Because the existing building contained very little glass and was box-like in form, it acted as a blank canvas for the design team. ZEPPS, the Zahner system for developing sculptural forms, was used to build curving stainless steel ‘ribbons’ which wrap the building, giving it a feeling of rapid motion. The result looks similar to the aerodynamic flow diagrams drawn in wind tunnel tests by automotive designers.
Using ZEPPS to Create Dual-Curving Forms
To build complex dual curving forms with the lightest structural loads, Zahner uses the ZEPPS process. ZEPPS stands for Zahner Engineered Profiled Panel Systems, and comprises Zahner’s approach to building complex, curvilinear forms. The crux of the system is the paring down of a complex design into manageable parts for manufacturing.
Using an architect’s 3D model, Zahner’s engineers examine geometry with a manufacturing mindset. Each curve is analyzed and developed into a series of patented aluminum structural components. These components are pre-assembled at the shop and compose the structural form for each ZEPPS Asssembly. Using aluminum extrusions rather than steel allows for a lighter load on the structure of the façade, and also allows for more economical fabrication methods.
The final step in creating with ZEPPS is to clad it in surface material. For the Petersen Automotive Museum, Zahner’s Angel Hair Stainless Steel surface was selected. After the structure is built, each ZEPPS is clad in the desired metal, and loaded onto a truck for field install. By breaking dual curves into units, ZEPPS creates precision within the manufacturing process, and allows for much quicker field installation.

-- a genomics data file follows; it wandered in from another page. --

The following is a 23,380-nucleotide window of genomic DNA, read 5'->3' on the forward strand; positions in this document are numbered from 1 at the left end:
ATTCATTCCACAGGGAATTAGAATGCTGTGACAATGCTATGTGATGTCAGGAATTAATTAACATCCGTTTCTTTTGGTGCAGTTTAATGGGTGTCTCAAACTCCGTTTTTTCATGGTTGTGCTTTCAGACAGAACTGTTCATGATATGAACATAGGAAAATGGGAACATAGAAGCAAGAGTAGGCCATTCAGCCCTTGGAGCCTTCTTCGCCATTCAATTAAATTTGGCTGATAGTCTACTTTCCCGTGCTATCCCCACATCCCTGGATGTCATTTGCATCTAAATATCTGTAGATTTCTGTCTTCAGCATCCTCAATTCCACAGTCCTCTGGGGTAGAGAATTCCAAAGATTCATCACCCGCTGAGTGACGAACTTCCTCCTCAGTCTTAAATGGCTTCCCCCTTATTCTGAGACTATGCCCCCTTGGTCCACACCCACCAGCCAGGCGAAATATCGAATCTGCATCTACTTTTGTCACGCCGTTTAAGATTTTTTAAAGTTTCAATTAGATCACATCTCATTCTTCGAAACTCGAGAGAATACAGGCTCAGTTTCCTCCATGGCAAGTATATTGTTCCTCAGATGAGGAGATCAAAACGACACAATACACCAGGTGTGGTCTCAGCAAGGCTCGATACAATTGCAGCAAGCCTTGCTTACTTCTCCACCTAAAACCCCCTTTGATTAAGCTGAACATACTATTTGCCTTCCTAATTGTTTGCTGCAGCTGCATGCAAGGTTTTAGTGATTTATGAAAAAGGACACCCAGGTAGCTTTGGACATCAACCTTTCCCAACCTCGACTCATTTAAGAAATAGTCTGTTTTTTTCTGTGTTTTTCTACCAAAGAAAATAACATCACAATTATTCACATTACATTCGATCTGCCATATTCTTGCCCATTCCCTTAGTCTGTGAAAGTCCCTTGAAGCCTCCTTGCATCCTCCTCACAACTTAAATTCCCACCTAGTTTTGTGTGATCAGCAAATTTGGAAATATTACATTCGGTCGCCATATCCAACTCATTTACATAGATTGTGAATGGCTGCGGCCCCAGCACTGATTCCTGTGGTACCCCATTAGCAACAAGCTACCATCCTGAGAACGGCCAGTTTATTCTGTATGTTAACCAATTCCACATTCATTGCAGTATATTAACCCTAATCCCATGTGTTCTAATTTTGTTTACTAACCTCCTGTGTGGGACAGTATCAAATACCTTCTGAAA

A new structural steel exoskeleton was needed to carry the loads from the red corrugated rainscreen as well as the cantilevered stainless steel ribbons which arch over the rooftop to provide shading for a private event space.
Working with the designers’ 3D models, Zahner’s team of engineers developed a series of tree-like forms in structural steel to support the ZEPPS Ribbon assemblies. The structural steel skeleton was inspired by hot rod manifolds to serve the dual purpose of providing aesthetic cohesiveness as well as functional support for cantilevered elements of the design. The structural ‘trees’ support the ribbons that flow over the roof area, as well as the Fairfax Ave ground level ribbons.
The ZEPPS ribbons required custom curved structural steel within each unit. Zahner mapped out each curved radius using the 3D model, allowing for fabrication in the shop to be handled quickly and precisely.
Custom Corrugated Aluminum
Painted aluminum acts as the backdrop for the stainless steel ZEPPS forms, echoing the concept of a sports car in bright red intensity. The aluminum was completely custom, and unlike any standard corrugated pattern. The corrugated profile formed an exact 90 degree angle, versus the typical sine wave that is commonly seen in corrugated metals.
To accommodate for the custom nature of this design element, Zahner formed each of the corrugated panels in house, utilizing a custom die within the press brake.
ImageWall Screenwall for the Petersen Parking Enclosure
As a continuation of the stainless steel ribbons, the design team also selected a painted red aluminum ImageWall for the Museum’s Parking Garage. Using Zahner’s patented technology, ImageWall uses perforated holes to map an image across multiple panels. In this case, the image provides cohesiveness, and ties the parking garage in with the larger facade.